Last week’s New York Times report on the CHOP lawsuit brought by a group of real estate companies and Pike/Pine and 12th Ave neighborhood businesses first reported by CHS in June paints the case as a test of this key question:
Can businesses still rely on local governments, which are now rethinking the role of the police, to keep them safe?
But the legal response from the City of Seattle filed in the case three weeks ago shows the lawsuit is really about a different question. Can a group of developers, real estate owners, and small businesses sue the city for actions it did not take to clear protesters?
“The plaintiffs simply do not, and cannot, allege that any City action directly injured them,” Seattle City Attorney Pete Holmes writes in his motion to dismiss the case filed late last month. “Rather, they complain of City inaction,” he says.
CHS first reported in late June on the lawsuit led by Capitol Hill-based developer Hunters Capital seeking to be determined financial damages for a group of businesses in the Pike/Pine and 12th Ave areas around CHOP. “This is not a step our clients have taken lightly,” lawyers at the firm Calfo Eakes said as the suit was filed in federal court while the protest camp was still active. “The rights of free speech and assembly are enshrined in our constitutional tradition, and our clients support protesters’ right to bring issues such as systemic racism and police brutality towards African Americans to the forefront of the national consciousness.”
A week later later, under executive order from Mayor Jenny Durkan, SPD raided CHOP and swept away the camp.
The list of plaintiffs has now grown. It includes developers Hunters Capital, Redside Partners and Madrona Real Estate, businesses Northwest Liquor, Bergman’s Lock and Key, Car Tender, Tattoos and Fortune, Sage Physical Therapy, Richmark Label, and property owners including Onyx Homeowners Association as well as a handful of individual residents.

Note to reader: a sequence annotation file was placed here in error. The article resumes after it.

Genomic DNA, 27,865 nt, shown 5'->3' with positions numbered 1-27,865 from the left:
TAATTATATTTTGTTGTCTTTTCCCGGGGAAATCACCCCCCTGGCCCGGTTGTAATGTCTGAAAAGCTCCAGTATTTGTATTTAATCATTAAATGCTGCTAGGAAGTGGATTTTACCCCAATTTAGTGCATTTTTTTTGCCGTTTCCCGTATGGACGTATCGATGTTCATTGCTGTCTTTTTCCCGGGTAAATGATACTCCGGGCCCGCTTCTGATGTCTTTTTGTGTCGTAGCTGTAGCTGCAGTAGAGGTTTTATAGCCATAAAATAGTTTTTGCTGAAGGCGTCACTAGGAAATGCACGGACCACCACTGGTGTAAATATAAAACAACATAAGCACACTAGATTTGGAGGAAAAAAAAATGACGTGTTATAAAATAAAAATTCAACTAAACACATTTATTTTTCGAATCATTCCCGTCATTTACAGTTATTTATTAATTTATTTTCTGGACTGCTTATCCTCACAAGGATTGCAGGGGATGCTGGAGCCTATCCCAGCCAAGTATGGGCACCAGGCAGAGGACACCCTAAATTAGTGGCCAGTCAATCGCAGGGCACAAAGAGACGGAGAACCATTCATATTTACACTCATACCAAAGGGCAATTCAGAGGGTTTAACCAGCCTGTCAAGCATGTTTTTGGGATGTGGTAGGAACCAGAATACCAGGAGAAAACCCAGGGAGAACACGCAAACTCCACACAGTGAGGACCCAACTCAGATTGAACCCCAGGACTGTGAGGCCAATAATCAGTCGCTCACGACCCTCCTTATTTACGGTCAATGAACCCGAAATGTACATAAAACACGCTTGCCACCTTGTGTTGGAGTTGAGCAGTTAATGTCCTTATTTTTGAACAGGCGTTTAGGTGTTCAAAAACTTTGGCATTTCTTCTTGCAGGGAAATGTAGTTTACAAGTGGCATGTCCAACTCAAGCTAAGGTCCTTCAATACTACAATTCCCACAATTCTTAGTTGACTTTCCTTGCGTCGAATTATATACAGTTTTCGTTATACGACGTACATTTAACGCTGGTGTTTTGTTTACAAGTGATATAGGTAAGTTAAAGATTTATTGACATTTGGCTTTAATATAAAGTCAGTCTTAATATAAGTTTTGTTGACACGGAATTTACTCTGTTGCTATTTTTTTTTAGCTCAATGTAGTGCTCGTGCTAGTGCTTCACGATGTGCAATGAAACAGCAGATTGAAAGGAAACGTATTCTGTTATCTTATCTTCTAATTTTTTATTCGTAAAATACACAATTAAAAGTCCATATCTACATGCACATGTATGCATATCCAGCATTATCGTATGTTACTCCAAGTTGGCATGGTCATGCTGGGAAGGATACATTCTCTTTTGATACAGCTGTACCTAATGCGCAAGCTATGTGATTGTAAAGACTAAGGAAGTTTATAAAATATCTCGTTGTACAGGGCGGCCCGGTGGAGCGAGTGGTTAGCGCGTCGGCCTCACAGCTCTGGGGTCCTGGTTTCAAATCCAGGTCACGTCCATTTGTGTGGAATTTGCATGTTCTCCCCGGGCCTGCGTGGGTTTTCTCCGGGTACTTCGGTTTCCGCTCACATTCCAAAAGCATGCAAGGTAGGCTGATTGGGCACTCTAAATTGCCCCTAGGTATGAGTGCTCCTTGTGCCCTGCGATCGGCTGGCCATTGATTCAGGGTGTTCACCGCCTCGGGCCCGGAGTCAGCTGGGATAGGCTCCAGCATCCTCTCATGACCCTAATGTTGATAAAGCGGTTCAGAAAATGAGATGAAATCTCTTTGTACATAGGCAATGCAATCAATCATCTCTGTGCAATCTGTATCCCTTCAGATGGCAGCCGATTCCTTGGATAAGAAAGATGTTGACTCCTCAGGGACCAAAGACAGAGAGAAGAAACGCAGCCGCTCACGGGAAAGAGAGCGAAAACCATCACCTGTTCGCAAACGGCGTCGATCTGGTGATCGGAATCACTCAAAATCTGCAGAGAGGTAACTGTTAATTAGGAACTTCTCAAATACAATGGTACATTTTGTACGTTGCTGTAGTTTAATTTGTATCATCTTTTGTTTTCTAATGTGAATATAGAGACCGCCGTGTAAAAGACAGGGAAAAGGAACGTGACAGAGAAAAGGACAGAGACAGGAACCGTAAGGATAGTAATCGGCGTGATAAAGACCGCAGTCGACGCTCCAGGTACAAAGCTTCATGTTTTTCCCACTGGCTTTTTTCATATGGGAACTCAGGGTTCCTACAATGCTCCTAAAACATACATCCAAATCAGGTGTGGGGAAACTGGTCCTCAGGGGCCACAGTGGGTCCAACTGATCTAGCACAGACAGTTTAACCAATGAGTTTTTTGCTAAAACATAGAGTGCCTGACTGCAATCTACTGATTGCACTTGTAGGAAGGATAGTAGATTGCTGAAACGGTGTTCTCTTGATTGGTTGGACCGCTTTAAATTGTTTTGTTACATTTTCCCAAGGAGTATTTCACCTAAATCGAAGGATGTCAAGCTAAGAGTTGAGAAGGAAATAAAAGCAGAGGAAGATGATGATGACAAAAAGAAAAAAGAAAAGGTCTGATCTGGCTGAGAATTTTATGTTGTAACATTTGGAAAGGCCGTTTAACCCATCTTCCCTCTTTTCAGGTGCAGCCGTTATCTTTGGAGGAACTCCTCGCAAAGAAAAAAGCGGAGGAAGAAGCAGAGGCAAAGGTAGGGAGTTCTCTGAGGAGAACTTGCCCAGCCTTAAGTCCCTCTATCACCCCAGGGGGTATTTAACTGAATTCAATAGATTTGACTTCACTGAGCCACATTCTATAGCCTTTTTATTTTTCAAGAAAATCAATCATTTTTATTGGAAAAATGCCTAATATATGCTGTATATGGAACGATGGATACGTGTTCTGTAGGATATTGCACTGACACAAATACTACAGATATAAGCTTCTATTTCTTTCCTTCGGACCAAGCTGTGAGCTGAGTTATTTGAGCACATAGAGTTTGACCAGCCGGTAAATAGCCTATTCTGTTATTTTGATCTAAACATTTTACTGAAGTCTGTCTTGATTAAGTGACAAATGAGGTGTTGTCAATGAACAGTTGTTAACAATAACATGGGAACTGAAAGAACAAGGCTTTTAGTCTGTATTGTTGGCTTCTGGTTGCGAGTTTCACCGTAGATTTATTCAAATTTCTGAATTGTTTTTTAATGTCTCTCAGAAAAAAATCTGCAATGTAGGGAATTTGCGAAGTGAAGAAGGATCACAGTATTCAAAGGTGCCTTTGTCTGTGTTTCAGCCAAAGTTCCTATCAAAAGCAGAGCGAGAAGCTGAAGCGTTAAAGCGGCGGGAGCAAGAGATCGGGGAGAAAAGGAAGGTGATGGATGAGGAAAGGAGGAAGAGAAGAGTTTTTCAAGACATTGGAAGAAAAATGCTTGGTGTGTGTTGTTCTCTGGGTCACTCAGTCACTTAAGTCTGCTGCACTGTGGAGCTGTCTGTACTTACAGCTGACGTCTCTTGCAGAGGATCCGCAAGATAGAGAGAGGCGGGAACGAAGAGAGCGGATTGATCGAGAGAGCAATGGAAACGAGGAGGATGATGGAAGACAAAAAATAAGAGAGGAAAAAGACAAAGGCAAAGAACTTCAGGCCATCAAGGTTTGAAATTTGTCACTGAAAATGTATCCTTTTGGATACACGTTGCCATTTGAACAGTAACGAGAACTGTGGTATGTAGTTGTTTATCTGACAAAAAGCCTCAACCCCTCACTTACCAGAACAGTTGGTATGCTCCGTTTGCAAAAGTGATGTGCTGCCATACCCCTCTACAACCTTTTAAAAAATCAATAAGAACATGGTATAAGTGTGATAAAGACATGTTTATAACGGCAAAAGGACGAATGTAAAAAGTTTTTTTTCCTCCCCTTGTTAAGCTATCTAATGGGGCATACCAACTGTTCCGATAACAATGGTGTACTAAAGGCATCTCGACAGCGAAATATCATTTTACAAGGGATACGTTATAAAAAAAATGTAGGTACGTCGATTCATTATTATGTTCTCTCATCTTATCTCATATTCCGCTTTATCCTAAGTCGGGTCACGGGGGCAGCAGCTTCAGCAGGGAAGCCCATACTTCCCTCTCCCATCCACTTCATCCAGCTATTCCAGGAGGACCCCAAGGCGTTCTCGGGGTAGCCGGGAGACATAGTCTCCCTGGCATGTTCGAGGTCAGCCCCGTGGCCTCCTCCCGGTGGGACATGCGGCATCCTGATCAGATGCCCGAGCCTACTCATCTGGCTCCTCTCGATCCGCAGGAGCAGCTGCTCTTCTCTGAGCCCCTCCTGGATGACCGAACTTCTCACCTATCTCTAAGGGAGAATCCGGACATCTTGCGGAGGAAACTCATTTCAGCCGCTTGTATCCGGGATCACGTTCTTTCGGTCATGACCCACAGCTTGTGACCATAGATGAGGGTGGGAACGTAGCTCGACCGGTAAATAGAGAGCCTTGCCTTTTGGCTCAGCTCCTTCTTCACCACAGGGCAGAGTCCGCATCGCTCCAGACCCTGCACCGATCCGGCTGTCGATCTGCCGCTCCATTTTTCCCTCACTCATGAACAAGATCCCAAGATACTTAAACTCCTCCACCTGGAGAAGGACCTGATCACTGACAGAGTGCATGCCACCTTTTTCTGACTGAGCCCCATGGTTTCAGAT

The owner of Cafe Argento, another business, from the list spoke with the New York Times about the situation around CHOP:
The impact of the occupation on Cafe Argento, Mr. Khan’s coffee shop on Capitol Hill, has been devastating. Very few people braved the barricades set up by the armed occupiers to come in for his coffee and breakfast sandwiches. Cars coming to pick up food orders would turn around. At two points, he and his workers felt scared and called 911. “They said they would not come into CHOP,” said Mr. Khan, referring to one of the names that protesters gave to the occupied Capitol Hill area. “It was lawless.”
Khan says he worries about retaliation after stepping forward. After CHOP’s clearance, E Pine’s Rancho Bravo, 12th and Pike’s Sway and Cake boutique, and Nagle’s Cure cocktail bar joined the roster. You can read individual plaintiff accounts of damage, abuse, and lost revenue the owners attribute to CHOP — and the city’s inaction — in the amended complaint below:
The city has now responded to the lawsuit with its bid to push the case into a new arena. The Holmes office filing maintains that a case like this seeking damages against Seattle City Hall “require allegations that the government directly caused harm.”
“Here, while City officials were unmistakably supportive of peaceful protected speech and seriously concerned about accompanying criminal activity, even had they exhibited the total nonchalance about CHOP activities which Plaintiffs’ claim, “[a]ction taken by private entities with the mere approval or acquiescence of the State is not state action,” Holmes writes.
“The plaintiffs simply do not, and cannot, allege that any City action directly injured them,” the City Attorney’s argument reads. “Rather, they complain of City inaction. Under well-established case law, their Complaint falls short of raising any legally viable claim.”
So, can citizens and businesses sue their city for damages over “inaction”? Holmes and the City Attorney office will make their case in front of the Hon. Thomas S. Zilly in a Friday hearing later this month. UPDATE: While an oral argument has been requested by the City Attorney’s office, the judge in the case has not yet requested a hearing. The judge could decide on the motion without a hearing, according to a representative for the City Attorney’s office.
You can review the complete motion to dismiss here.
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